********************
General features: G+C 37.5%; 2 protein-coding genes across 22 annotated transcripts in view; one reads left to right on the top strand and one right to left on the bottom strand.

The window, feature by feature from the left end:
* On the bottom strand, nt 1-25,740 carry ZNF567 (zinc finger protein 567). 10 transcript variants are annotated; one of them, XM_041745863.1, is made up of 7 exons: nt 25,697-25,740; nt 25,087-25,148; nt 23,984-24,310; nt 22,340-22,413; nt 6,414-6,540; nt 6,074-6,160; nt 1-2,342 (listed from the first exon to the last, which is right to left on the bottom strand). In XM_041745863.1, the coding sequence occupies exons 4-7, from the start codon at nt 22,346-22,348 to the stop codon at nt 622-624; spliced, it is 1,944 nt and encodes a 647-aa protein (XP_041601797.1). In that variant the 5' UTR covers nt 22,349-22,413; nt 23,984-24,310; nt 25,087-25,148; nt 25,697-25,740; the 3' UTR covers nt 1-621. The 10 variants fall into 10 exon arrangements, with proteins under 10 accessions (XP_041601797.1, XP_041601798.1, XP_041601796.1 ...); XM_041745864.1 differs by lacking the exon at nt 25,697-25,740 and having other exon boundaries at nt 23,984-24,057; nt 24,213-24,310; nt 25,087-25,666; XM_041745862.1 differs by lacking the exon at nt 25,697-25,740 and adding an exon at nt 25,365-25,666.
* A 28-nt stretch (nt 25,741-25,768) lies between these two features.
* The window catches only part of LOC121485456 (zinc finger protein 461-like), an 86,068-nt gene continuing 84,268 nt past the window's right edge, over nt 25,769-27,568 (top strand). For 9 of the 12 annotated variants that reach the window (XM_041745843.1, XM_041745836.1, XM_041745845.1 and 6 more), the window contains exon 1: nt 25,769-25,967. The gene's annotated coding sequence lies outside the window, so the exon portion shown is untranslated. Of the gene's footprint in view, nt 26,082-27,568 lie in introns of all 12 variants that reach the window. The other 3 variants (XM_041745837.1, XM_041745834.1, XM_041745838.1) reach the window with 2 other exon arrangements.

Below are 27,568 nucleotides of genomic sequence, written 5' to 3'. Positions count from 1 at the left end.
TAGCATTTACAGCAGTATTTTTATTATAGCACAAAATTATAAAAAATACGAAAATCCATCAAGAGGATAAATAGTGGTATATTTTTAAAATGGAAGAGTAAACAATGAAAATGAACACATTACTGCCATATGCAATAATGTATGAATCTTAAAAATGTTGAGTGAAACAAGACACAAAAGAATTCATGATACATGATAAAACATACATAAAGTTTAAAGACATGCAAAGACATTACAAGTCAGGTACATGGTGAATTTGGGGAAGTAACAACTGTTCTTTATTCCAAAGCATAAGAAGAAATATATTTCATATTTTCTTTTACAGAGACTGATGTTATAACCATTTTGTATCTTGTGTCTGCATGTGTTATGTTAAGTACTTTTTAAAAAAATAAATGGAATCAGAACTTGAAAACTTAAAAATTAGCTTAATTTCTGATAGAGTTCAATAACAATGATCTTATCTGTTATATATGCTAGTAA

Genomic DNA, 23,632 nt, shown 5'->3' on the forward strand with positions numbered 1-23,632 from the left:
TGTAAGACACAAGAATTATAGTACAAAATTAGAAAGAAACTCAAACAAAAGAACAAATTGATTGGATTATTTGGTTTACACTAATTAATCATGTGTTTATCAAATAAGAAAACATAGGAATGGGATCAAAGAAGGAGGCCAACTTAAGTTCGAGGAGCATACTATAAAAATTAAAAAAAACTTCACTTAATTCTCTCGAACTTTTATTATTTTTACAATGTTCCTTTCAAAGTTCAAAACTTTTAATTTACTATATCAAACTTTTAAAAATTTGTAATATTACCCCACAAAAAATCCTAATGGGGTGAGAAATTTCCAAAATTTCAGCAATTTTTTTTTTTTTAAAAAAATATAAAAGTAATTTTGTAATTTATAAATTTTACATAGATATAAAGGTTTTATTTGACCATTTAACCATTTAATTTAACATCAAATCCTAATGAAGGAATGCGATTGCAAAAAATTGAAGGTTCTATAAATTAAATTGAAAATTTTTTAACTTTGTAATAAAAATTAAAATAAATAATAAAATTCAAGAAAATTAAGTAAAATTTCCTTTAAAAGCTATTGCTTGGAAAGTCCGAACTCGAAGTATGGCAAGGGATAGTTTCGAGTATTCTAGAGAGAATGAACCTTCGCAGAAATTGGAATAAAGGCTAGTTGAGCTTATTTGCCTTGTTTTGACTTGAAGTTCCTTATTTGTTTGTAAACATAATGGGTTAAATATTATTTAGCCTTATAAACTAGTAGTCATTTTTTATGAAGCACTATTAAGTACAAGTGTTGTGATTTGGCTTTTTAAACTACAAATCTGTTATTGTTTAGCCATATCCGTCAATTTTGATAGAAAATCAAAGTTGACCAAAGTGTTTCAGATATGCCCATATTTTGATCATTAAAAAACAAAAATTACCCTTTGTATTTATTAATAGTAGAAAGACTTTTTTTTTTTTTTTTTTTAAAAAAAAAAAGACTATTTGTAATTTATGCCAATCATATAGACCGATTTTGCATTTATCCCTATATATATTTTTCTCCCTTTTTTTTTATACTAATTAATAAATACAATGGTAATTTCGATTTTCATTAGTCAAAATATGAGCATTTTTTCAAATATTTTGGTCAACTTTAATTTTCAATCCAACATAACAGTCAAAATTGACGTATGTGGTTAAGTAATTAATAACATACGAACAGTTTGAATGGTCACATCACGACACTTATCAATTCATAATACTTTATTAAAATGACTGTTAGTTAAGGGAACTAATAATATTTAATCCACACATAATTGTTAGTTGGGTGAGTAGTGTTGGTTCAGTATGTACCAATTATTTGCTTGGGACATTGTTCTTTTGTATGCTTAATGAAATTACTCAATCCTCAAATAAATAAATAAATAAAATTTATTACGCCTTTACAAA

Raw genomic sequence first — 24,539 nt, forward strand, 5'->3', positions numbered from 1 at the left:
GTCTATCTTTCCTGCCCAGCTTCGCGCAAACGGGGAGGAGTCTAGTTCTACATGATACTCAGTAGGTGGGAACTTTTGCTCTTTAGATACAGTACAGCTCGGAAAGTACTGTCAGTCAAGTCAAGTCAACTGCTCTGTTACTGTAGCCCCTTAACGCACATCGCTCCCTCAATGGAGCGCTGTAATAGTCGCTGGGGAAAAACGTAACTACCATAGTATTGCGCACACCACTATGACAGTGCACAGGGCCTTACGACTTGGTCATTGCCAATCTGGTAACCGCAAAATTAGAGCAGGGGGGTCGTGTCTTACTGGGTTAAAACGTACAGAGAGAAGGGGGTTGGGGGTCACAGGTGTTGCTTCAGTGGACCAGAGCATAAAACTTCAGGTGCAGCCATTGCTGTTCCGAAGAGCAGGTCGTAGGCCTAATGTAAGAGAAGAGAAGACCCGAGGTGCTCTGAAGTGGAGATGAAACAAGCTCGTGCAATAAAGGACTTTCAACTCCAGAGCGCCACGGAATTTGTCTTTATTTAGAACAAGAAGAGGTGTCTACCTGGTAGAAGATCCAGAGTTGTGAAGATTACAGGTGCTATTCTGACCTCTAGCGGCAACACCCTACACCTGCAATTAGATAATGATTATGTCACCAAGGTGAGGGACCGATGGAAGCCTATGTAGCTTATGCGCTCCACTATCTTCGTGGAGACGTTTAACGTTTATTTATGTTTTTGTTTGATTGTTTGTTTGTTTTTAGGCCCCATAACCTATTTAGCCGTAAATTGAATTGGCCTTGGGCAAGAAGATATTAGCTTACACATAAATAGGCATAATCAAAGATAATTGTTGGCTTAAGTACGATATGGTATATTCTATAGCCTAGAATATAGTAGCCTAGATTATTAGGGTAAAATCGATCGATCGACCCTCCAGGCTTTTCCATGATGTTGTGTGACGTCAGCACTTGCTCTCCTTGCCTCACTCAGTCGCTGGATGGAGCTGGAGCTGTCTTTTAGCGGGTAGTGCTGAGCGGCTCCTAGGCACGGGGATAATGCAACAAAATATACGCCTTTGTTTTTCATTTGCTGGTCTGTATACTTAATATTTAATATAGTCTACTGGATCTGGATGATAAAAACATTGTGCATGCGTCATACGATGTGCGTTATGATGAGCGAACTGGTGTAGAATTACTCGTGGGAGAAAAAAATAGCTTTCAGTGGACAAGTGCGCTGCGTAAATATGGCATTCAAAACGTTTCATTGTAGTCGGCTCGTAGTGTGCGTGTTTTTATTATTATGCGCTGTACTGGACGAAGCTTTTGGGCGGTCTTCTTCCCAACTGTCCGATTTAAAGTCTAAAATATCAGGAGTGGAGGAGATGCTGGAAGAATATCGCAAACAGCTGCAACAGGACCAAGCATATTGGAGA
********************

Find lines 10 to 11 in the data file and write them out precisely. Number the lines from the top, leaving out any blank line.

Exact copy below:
Raw genomic sequence first — 24,539 nt, forward strand, 5'->3', positions numbered from 1 at the left:
GTCTATCTTTCCTGCCCAGCTTCGCGCAAACGGGGAGGAGTCTAGTTCTACATGATACTCAGTAGGTGGGAACTTTTGCTCTTTAGATACAGTACAGCTCGGAAAGTACTGTCAGTCAAGTCAAGTCAACTGCTCTGTTACTGTAGCCCCTTAACGCACATCGCTCCCTCAATGGAGCGCTGTAATAGTCGCTGGGGAAAAACGTAACTACCATAGTATTGCGCACACCACTATGACAGTGCACAGGGCCTTACGACTTGGTCATTGCCAATCTGGTAACCGCAAAATTAGAGCAGGGGGGTCGTGTCTTACTGGGTTAAAACGTACAGAGAGAAGGGGGTTGGGGGTCACAGGTGTTGCTTCAGTGGACCAGAGCATAAAACTTCAGGTGCAGCCATTGCTGTTCCGAAGAGCAGGTCGTAGGCCTAATGTAAGAGAAGAGAAGACCCGAGGTGCTCTGAAGTGGAGATGAAACAAGCTCGTGCAATAAAGGACTTTCAACTCCAGAGCGCCACGGAATTTGTCTTTATTTAGAACAAGAAGAGGTGTCTACCTGGTAGAAGATCCAGAGTTGTGAAGATTACAGGTGCTATTCTGACCTCTAGCGGCAACACCCTACACCTGCAATTAGATAATGATTATGTCACCAAGGTGAGGGACCGATGGAAGCCTATGTAGCTTATGCGCTCCACTATCTTCGTGGAGACGTTTAACGTTTATTTATGTTTTTGTTTGATTGTTTGTTTGTTTTTAGGCCCCATAACCTATTTAGCCGTAAATTGAATTGGCCTTGGGCAAGAAGATATTAGCTTACACATAAATAGGCATAATCAAAGATAATTGTTGGCTTAAGTACGATATGGTATATTCTATAGCCTAGAATATAGTAGCCTAGATTATTAGGGTAAAATCGATCGATCGACCCTCCAGGCTTTTCCATGATGTTGTGTGACGTCAGCACTTGCTCTCCTTGCCTCACTCAGTCGCTGGATGGAGCTGGAGCTGTCTTTTAGCGGGTAGTGCTGAGCGGCTCCTAGGCACGGGGATAATGCAACAAAATATACGCCTTTGTTTTTCATTTGCTGGTCTGTATACTTAATATTTAATATAGTCTACTGGATCTGGATGATAAAAACATTGTGCATGCGTCATACGATGTGCGTTATGATGAGCGAACTGGTGTAGAATTACTCGTGGGAGAAAAAAATAGCTTTCAGTGGACAAGTGCGCTGCGTAAATATGGCATTCAAAACGTTTCATTGTAGTCGGCTCGTAGTGTGCGTGTTTTTATTATTATGCGCTGTACTGGACGAAGCTTTTGGGCGGTCTTCTTCCCAACTGTCCGATTTAAAGTCTAAAATATCAGGAGTGGAGGAGATGCTGGAAGAATATCGCAAACAGCTGCAACAGGACCAAGCATATTGGAGA